**9.3 Implementation in BEYOND**

In BEYOND, the proposed methodology is based on artificial neural network as a predictor, that is trained on the input data in a supervised fashion, and then utilized as a trained predictor. The required data pre-processing steps are the following:

1) Filter and nullify outliers and erroneous entries (input cleaning)

2) Fill-in eventual missing values using interpolation through padding

3) Perform resampling to 1 item daily or hourly

4) Configure the season as a feature

5) Set the size of the acceptable error in the results

6) Configure additional synthetic feature as day of the week

7) Perform normalisation of input values if needed

The training step is an iterative procedure, where the input dataset is split into training and test sets. The training set is used to tune the predictor weights and the test set is used to evaluate the performance as it is not presented to the model during training. Typical size ratios range in 70 to 80%, 20 to 30% and 10 to 20% for training and test dataset sizes, respectively. Performing the forecast run on the test dataset provides a measure of the model performance, usually calculated as an accuracy
The execution (usage) step of the analytics consists of running the input data through the trained predictor and obtaining the results.

**9.3.1 Data inputs and Analytics Pipeline (incl. assumptions /limitations)**

Given the expected forecast horizon, the numerical weather prediction data is required as an input, available at appropriate time ahead of the actual forecasted production realization. This input data is used for training and validating the model. In this development phase, we rely on the meteorological reanalysis data provided by MERRA-2 system [9] and available through the Renewables.ninja website [10] coupled with publicly available data from the ECMWF [11]. The PVGIS data, also publicly available, are used for cross-validation of the results. The analytics pipeline includes the required data pre-processing steps (see previous paragraph), training and testing of the model, as well as the evaluation of the results.

**9.3.2 Analytics Libraries Employed**

The key Python libraries used for data manipulation and data analytics are the following: - Pandas for time series management

- Numpy for numerical manipulation

- Sklearn for the implementation of the neural network

- Matplotlib for visualization of the training results

The first iteration of the prediction algorithm has been implemented as interactive Jupyter notebook.

**References**

[1] G. E. P. Box, G. M. Jenkins, and G. C. Reinsel, Time Series Analysis: Forecasting and Control, 4. Auflage. John Wiley & Sons, 2008.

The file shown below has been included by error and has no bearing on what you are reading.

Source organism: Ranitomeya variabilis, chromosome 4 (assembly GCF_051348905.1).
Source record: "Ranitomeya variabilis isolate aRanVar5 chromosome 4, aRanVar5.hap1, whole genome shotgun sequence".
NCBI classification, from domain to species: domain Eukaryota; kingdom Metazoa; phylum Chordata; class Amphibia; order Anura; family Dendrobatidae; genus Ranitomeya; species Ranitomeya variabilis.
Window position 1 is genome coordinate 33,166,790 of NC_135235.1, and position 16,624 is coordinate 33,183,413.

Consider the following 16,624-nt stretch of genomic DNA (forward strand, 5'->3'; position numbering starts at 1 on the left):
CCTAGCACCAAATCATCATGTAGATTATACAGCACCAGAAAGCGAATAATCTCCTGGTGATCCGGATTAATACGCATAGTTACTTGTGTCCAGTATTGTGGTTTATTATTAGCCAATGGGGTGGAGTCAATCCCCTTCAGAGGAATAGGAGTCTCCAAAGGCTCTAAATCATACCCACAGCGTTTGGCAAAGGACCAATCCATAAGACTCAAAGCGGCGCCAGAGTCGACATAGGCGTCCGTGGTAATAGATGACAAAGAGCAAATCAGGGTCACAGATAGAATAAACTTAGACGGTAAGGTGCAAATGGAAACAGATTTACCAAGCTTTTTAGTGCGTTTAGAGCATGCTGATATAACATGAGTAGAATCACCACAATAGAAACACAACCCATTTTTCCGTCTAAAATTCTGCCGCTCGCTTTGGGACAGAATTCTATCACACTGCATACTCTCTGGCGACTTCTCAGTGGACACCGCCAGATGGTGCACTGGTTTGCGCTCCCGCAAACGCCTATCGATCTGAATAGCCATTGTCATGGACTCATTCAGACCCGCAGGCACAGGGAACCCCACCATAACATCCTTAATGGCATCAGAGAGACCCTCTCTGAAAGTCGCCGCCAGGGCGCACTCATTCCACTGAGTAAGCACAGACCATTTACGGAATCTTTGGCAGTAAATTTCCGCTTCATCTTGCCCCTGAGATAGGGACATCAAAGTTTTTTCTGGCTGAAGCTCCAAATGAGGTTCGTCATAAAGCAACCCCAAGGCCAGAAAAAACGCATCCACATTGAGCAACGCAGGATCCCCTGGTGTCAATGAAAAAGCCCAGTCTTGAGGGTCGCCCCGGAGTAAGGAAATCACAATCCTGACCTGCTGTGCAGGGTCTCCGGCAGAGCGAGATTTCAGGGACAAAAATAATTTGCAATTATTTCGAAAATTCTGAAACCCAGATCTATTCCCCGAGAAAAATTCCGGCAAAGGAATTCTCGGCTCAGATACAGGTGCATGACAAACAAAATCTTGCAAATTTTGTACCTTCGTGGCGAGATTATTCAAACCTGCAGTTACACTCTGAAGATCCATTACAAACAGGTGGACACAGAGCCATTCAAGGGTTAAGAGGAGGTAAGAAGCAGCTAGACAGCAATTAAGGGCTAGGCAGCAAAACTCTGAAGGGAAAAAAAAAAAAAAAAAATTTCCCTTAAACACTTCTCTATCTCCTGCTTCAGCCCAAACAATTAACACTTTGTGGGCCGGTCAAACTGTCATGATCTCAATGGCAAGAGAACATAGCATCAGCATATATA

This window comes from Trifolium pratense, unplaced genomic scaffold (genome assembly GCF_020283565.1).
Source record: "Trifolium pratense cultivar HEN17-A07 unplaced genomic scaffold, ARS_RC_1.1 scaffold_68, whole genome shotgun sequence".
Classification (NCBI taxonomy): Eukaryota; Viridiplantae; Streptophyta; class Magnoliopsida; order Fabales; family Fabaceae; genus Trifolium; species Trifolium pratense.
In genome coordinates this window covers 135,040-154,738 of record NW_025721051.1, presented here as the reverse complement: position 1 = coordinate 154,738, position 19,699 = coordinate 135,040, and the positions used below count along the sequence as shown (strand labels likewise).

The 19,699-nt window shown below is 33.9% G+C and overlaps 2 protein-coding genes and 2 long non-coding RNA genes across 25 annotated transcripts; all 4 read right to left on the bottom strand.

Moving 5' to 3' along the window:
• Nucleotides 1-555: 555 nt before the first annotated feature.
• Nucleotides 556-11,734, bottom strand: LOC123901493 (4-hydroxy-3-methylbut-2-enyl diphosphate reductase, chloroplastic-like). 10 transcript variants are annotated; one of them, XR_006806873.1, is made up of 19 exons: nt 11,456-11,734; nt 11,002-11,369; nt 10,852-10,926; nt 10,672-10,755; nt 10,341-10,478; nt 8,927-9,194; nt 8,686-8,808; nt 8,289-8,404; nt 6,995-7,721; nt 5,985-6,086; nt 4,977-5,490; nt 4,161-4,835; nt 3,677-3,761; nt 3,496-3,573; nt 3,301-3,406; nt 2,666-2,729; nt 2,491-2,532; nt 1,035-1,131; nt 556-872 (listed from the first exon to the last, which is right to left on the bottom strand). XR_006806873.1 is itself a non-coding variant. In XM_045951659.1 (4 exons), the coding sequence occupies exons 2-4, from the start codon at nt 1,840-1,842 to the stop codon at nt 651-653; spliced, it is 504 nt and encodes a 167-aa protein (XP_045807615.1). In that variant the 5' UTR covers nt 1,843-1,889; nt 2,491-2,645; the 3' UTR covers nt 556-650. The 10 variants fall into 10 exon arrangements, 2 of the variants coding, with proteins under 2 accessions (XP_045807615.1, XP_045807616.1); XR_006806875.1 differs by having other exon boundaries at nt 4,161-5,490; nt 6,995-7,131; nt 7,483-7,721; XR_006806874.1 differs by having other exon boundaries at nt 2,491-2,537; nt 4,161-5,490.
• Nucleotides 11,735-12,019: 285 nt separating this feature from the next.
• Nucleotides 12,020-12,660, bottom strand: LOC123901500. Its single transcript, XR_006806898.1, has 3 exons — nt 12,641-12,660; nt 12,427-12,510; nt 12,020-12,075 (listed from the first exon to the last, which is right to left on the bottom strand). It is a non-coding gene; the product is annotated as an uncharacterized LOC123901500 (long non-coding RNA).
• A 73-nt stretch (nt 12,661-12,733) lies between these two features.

[2] F. Petropoulos et al., “Forecasting: theory and practice,” ArXiv201203854 Stat, Oct. 2021, Accessed: Nov. 03, 2021. [Online]. Available: http://arxiv.org/abs/2012.03854

[3] V. G. Tran, V. Debusschere, and S. Bacha, “One week hourly electricity load forecasting using Neuro-Fuzzy and Seasonal ARIMA models,” IFAC Proc. Vol., vol. 45, no. 21, pp. 97–102, Jan. 2012, doi: 10.3182/20120902-4-FR-2032.00019.

[4] S. X. Chen, H. B. Gooi, and M. Q. Wang, “Solar radiation forecast based on fuzzy logic and neural networks,” Renew. Energy, vol. 60, pp. 195–201, Dec. 2013, doi: 10.1016/j.renene.2013.05.011.

[5] A. Baliyan, K. Gaurav, and S. K. Mishra, “A Review of Short Term Load Forecasting using Artificial Neural Network Models,” Procedia Comput. Sci., vol. 48, pp. 121–125, Jan. 2015, doi: 10.1016/j.procs.2015.04.160.

[6] G. Aburiyana and M. E. El-Hawary, “An overview of forecasting techniques for load, wind and solar powers,” in 2017 IEEE Electrical Power and Energy Conference (EPEC), Oct. 2017, pp. 1–7. doi: 10.1109/EPEC.2017.8286192.

[7] I. Staffell and S. Pfenninger, “Using bias-corrected reanalysis to simulate current and future wind power output,” Energy, vol. 114, pp. 1224–1239, Nov. 2016, doi: 10.1016/j.energy.2016.08.068.

[8] C. Monteiro et al., “Wind Power Forecasting: State-of-the-Art 2009,” Argonne Natl. Lab., Nov. 2009, doi: 10.2172/968212.

[9] “MERRA.” https://gmao.gsfc.nasa.gov/reanalysis/MERRA/docs/ (accessed May 30, 2018).

[10] “Renewables.ninja.” https://www.renewables.ninja/ (accessed Aug. 27, 2021).

[11] E. Andersson, “Medium-range forecasts,” ECMWF, Apr. 16, 2014. https://www.ecmwf.int/en/forecasts/documentation-and-support/medium-range-forecasts (accessed Mar. 25, 2022).